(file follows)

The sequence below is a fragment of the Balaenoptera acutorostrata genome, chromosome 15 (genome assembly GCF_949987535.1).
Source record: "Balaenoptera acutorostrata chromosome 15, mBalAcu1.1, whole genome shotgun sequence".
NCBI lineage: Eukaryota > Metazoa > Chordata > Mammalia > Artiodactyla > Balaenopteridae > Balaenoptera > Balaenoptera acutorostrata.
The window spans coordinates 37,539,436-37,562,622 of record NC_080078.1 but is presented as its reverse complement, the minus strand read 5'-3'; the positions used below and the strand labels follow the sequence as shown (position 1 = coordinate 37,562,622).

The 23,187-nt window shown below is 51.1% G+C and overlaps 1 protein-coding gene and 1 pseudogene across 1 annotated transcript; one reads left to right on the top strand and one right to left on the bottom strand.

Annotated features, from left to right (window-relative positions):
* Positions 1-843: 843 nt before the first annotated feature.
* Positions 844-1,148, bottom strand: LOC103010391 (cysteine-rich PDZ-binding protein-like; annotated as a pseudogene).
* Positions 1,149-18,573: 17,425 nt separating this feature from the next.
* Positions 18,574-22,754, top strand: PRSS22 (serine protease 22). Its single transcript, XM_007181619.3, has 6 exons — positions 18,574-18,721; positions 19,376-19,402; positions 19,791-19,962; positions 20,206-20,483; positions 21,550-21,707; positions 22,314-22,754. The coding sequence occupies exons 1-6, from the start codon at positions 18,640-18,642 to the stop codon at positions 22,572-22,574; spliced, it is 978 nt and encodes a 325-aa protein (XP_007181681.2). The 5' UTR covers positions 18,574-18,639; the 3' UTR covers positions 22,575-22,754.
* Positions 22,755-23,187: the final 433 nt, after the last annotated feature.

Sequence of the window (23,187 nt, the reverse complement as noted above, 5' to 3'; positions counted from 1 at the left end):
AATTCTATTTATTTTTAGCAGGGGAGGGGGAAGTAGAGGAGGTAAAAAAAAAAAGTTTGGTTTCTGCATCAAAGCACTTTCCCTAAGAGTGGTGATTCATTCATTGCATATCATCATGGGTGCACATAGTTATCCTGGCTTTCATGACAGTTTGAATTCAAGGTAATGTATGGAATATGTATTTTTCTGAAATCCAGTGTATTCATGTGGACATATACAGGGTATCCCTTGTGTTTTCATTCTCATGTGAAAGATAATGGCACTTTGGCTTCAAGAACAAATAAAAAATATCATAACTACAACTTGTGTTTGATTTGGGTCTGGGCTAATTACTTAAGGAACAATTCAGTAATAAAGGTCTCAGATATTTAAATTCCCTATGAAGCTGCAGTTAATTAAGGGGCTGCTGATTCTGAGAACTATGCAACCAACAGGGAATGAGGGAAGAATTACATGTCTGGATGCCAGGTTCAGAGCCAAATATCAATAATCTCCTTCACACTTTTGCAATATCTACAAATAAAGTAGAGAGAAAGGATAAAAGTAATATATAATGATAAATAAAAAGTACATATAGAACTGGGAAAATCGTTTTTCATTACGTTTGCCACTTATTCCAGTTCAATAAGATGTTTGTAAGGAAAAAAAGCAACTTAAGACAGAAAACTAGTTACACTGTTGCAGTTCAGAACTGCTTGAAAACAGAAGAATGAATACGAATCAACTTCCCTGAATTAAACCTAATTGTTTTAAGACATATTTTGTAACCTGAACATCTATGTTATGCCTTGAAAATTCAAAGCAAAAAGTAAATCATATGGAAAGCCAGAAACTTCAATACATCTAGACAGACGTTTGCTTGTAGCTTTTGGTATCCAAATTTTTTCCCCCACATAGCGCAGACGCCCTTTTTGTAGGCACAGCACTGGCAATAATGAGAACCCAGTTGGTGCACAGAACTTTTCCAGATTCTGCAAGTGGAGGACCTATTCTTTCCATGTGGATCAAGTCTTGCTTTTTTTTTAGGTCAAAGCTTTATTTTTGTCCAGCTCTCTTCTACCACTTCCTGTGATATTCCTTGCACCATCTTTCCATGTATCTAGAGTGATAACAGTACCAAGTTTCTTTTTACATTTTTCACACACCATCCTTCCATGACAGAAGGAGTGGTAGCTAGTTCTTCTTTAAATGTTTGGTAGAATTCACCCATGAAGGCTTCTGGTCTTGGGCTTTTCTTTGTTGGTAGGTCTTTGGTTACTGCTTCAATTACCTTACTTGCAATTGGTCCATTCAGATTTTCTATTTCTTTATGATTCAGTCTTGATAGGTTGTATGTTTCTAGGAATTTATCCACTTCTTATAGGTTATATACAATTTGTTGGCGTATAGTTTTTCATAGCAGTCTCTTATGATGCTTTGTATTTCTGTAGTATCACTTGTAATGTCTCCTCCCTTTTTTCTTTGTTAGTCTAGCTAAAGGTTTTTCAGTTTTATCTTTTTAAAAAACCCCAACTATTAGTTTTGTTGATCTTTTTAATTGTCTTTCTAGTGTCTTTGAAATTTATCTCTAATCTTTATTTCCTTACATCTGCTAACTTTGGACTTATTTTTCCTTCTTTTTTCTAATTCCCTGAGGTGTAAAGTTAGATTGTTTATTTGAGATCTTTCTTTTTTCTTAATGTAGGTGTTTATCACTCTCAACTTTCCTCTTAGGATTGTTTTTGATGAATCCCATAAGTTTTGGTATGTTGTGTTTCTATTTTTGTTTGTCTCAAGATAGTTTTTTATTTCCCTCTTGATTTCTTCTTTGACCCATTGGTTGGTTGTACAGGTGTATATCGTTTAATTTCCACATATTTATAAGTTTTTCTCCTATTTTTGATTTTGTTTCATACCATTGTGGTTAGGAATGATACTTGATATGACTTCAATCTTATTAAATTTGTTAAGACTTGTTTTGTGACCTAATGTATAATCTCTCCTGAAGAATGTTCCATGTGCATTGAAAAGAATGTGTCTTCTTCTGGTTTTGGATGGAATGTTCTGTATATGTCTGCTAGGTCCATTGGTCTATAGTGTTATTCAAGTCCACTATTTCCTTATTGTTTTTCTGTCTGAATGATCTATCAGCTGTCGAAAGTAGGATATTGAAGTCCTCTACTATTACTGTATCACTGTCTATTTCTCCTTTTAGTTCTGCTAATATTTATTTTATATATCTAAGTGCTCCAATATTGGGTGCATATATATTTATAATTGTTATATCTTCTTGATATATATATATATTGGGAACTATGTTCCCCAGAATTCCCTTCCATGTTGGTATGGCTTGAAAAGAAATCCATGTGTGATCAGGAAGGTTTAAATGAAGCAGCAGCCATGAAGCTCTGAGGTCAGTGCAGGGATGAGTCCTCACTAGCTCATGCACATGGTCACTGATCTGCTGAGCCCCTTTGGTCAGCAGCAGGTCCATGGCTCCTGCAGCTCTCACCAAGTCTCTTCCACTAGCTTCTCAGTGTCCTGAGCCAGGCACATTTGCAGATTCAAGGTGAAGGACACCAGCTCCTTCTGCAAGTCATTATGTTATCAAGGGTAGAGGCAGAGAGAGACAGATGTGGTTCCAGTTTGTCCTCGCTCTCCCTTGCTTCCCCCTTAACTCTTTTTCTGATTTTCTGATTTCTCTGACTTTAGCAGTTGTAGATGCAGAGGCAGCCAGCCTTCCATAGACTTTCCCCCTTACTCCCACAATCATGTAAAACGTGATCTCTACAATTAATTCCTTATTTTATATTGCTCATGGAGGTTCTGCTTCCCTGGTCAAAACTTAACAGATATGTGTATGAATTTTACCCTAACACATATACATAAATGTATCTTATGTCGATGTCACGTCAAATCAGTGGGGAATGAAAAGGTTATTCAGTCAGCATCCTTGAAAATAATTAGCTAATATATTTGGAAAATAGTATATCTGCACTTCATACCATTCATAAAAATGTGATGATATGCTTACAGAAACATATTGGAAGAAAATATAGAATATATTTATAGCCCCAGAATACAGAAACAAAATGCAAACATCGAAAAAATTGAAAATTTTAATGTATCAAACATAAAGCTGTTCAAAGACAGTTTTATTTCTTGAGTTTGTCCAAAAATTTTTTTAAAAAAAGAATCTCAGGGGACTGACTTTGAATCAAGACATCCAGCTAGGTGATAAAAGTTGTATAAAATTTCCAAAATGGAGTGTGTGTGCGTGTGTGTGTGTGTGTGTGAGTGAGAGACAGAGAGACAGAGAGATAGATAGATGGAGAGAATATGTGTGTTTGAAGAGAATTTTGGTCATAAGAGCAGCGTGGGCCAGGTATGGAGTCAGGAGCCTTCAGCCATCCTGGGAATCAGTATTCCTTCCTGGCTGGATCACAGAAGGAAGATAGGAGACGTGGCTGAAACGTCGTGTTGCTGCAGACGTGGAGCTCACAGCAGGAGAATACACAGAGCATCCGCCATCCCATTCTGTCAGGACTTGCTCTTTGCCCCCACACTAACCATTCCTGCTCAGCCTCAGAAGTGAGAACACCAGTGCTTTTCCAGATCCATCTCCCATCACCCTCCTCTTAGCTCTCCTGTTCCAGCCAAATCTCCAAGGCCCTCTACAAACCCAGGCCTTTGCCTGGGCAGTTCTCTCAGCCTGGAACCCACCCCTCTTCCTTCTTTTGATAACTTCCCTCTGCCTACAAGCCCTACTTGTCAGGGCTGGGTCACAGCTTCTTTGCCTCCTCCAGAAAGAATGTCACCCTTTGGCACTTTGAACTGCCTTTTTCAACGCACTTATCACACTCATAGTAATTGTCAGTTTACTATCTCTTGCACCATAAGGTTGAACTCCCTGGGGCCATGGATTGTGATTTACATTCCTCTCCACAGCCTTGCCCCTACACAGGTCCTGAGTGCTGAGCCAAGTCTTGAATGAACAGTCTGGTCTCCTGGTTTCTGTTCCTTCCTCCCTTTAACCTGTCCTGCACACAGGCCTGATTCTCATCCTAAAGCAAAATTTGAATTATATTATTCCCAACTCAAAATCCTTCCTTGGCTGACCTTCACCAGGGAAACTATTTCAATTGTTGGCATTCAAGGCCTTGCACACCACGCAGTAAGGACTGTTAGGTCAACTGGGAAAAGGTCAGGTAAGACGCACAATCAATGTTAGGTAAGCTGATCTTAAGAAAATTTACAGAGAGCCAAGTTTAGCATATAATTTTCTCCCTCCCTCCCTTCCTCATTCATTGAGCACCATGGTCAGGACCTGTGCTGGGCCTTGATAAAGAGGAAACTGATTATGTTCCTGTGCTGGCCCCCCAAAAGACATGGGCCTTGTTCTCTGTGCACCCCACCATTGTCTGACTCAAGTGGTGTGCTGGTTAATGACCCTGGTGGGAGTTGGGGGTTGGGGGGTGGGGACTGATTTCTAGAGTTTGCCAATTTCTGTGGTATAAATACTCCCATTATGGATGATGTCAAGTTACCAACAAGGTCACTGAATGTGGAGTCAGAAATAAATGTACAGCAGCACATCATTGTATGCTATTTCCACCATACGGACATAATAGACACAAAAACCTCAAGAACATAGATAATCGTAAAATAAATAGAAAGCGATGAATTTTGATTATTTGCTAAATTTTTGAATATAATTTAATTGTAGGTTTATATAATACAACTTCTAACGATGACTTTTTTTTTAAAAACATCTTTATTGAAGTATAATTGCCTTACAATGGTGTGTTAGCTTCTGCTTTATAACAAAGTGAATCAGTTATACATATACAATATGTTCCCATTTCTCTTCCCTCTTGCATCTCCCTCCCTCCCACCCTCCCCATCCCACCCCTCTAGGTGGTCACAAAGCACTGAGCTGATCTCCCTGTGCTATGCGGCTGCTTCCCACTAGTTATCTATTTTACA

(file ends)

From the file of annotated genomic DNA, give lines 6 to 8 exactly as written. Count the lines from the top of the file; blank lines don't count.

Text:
Annotated features, from left to right (window-relative positions):
* Positions 1-843: 843 nt before the first annotated feature.
* Positions 844-1,148, bottom strand: LOC103010391 (cysteine-rich PDZ-binding protein-like; annotated as a pseudogene).